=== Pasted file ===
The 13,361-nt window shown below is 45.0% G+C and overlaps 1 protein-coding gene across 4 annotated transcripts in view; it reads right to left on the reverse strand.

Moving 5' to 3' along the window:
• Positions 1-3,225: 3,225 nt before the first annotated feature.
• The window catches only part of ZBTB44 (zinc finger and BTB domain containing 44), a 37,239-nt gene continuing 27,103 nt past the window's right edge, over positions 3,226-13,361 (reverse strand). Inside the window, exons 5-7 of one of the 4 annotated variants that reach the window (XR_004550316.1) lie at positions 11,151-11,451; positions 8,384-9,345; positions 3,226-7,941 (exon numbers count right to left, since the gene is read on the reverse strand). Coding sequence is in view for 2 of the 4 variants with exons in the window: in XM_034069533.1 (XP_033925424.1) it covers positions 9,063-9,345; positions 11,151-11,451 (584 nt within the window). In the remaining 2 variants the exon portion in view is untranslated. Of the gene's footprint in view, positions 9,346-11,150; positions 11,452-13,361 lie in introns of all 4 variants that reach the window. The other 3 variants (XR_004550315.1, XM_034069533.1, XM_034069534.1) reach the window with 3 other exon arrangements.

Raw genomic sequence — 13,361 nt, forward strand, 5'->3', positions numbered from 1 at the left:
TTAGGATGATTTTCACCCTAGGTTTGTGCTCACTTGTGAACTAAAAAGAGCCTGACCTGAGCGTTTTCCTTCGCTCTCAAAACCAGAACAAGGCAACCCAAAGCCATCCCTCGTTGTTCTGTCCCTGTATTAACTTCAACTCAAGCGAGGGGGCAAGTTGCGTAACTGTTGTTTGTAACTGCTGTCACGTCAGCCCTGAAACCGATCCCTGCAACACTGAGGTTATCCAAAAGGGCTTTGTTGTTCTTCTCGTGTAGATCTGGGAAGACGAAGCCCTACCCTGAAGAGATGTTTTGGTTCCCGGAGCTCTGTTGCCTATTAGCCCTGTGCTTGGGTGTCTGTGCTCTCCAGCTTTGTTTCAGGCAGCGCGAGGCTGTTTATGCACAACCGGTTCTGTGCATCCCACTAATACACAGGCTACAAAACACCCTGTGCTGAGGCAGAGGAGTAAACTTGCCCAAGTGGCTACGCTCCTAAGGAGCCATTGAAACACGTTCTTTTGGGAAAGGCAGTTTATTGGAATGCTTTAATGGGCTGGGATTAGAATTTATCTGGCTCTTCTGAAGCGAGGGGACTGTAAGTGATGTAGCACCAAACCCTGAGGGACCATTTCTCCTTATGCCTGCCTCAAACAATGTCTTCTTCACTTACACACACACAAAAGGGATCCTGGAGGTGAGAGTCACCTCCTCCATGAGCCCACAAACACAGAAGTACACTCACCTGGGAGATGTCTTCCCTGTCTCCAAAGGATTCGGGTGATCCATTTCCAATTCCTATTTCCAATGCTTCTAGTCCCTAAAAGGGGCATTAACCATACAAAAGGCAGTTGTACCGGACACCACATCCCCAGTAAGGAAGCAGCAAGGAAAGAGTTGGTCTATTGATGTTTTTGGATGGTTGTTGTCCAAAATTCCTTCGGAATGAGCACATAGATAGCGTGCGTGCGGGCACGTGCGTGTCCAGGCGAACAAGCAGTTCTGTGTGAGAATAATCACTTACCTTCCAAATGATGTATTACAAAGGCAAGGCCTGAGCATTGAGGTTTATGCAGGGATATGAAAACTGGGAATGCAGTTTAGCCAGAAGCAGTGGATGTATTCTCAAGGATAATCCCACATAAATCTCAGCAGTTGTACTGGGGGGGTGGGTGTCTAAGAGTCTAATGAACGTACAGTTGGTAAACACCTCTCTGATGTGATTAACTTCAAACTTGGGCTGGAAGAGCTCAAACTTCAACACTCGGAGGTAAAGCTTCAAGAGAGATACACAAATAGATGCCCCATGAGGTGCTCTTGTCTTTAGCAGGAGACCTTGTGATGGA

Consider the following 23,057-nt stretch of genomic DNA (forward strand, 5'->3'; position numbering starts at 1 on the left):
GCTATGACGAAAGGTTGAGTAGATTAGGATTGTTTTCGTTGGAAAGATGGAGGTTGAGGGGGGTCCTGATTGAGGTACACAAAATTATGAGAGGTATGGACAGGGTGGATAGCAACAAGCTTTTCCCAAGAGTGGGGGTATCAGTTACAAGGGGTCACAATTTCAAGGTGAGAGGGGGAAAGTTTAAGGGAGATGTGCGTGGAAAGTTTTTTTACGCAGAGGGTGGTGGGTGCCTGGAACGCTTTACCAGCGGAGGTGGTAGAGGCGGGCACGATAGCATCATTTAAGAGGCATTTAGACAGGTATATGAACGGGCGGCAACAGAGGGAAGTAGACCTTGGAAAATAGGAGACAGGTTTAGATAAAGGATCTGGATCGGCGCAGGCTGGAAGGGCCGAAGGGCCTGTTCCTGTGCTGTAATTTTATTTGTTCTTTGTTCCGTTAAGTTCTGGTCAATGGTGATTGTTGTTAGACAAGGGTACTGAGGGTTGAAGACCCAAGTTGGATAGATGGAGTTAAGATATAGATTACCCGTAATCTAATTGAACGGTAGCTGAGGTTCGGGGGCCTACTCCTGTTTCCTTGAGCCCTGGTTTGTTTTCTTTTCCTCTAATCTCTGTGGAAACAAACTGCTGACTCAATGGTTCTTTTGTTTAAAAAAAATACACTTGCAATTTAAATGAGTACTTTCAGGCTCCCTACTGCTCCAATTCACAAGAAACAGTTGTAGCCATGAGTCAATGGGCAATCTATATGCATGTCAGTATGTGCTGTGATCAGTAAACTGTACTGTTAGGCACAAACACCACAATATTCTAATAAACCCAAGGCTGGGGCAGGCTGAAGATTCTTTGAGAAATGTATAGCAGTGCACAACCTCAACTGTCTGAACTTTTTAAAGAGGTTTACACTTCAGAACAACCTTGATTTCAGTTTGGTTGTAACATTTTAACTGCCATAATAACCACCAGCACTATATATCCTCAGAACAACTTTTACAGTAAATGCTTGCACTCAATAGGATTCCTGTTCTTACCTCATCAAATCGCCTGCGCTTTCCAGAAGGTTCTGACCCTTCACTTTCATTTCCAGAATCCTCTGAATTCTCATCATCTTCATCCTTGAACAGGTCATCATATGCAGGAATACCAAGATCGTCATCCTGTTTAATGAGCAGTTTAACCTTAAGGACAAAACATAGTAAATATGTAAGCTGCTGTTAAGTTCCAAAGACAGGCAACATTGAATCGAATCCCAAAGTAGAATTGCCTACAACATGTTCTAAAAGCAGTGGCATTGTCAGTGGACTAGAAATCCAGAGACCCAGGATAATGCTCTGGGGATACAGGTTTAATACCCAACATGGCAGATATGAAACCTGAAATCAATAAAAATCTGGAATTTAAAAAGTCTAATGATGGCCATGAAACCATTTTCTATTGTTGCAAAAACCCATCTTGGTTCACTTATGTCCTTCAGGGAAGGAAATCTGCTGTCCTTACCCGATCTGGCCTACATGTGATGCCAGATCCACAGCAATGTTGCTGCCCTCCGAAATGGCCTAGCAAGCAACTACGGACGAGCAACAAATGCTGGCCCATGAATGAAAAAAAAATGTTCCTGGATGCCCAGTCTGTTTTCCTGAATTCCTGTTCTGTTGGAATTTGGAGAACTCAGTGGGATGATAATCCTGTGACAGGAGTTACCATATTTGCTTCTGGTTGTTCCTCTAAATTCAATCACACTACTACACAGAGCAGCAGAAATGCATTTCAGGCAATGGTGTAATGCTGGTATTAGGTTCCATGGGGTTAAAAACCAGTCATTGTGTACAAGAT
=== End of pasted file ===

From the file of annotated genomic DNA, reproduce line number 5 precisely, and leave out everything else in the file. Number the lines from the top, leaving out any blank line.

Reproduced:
Raw genomic sequence — 13,361 nt, forward strand, 5'->3', positions numbered from 1 at the left: